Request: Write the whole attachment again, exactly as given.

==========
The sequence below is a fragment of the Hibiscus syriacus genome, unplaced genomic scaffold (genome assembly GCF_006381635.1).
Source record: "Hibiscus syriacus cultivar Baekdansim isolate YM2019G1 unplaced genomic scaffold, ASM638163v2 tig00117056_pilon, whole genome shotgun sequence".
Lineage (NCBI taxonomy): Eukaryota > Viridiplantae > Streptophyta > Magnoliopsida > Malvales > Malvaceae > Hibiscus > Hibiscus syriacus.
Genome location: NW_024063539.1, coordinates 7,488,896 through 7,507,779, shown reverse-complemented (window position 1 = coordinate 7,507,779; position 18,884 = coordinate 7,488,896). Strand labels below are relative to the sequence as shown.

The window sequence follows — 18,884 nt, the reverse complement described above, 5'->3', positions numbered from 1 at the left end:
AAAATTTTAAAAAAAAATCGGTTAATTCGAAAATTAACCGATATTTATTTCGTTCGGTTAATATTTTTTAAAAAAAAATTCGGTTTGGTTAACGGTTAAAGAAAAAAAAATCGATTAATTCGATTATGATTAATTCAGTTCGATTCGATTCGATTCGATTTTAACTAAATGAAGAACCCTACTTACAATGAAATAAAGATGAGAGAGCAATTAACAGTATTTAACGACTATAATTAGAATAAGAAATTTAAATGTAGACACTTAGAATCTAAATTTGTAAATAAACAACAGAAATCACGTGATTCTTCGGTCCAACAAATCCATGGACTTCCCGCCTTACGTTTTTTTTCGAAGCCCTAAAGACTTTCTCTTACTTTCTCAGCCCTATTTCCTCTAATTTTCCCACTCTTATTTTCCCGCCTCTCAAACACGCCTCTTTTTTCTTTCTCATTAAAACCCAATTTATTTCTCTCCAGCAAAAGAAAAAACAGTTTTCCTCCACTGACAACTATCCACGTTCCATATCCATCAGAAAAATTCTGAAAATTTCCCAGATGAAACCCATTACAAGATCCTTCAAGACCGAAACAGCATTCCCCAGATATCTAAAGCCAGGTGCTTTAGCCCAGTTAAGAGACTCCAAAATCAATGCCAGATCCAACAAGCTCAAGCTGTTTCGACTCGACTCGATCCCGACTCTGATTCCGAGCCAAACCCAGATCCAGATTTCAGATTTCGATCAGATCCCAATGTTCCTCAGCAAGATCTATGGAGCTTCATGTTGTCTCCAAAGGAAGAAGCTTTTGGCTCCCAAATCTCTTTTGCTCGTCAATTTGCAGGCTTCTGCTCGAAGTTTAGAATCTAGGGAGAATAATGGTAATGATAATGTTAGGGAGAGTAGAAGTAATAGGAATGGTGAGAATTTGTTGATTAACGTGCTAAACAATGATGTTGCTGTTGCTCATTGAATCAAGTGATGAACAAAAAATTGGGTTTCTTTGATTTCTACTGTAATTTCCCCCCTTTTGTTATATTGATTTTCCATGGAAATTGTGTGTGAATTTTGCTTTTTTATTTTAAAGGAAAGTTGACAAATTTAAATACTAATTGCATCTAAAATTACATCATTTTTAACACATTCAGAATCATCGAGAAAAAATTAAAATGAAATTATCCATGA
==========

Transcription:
The sequence below is a fragment of the Hibiscus syriacus genome, unplaced genomic scaffold (genome assembly GCF_006381635.1).
Source record: "Hibiscus syriacus cultivar Baekdansim isolate YM2019G1 unplaced genomic scaffold, ASM638163v2 tig00117056_pilon, whole genome shotgun sequence".
Lineage (NCBI taxonomy): Eukaryota > Viridiplantae > Streptophyta > Magnoliopsida > Malvales > Malvaceae > Hibiscus > Hibiscus syriacus.
Genome location: NW_024063539.1, coordinates 7,488,896 through 7,507,779, shown reverse-complemented (window position 1 = coordinate 7,507,779; position 18,884 = coordinate 7,488,896). Strand labels below are relative to the sequence as shown.

The window sequence follows — 18,884 nt, the reverse complement described above, 5'->3', positions numbered from 1 at the left end:
AAAATTTTAAAAAAAAATCGGTTAATTCGAAAATTAACCGATATTTATTTCGTTCGGTTAATATTTTTTAAAAAAAAATTCGGTTTGGTTAACGGTTAAAGAAAAAAAAATCGATTAATTCGATTATGATTAATTCAGTTCGATTCGATTCGATTCGATTTTAACTAAATGAAGAACCCTACTTACAATGAAATAAAGATGAGAGAGCAATTAACAGTATTTAACGACTATAATTAGAATAAGAAATTTAAATGTAGACACTTAGAATCTAAATTTGTAAATAAACAACAGAAATCACGTGATTCTTCGGTCCAACAAATCCATGGACTTCCCGCCTTACGTTTTTTTTCGAAGCCCTAAAGACTTTCTCTTACTTTCTCAGCCCTATTTCCTCTAATTTTCCCACTCTTATTTTCCCGCCTCTCAAACACGCCTCTTTTTTCTTTCTCATTAAAACCCAATTTATTTCTCTCCAGCAAAAGAAAAAACAGTTTTCCTCCACTGACAACTATCCACGTTCCATATCCATCAGAAAAATTCTGAAAATTTCCCAGATGAAACCCATTACAAGATCCTTCAAGACCGAAACAGCATTCCCCAGATATCTAAAGCCAGGTGCTTTAGCCCAGTTAAGAGACTCCAAAATCAATGCCAGATCCAACAAGCTCAAGCTGTTTCGACTCGACTCGATCCCGACTCTGATTCCGAGCCAAACCCAGATCCAGATTTCAGATTTCGATCAGATCCCAATGTTCCTCAGCAAGATCTATGGAGCTTCATGTTGTCTCCAAAGGAAGAAGCTTTTGGCTCCCAAATCTCTTTTGCTCGTCAATTTGCAGGCTTCTGCTCGAAGTTTAGAATCTAGGGAGAATAATGGTAATGATAATGTTAGGGAGAGTAGAAGTAATAGGAATGGTGAGAATTTGTTGATTAACGTGCTAAACAATGATGTTGCTGTTGCTCATTGAATCAAGTGATGAACAAAAAATTGGGTTTCTTTGATTTCTACTGTAATTTCCCCCCTTTTGTTATATTGATTTTCCATGGAAATTGTGTGTGAATTTTGCTTTTTTATTTTAAAGGAAAGTTGACAAATTTAAATACTAATTGCATCTAAAATTACATCATTTTTAACACATTCAGAATCATCGAGAAAAAATTAAAATGAAATTATCCATGA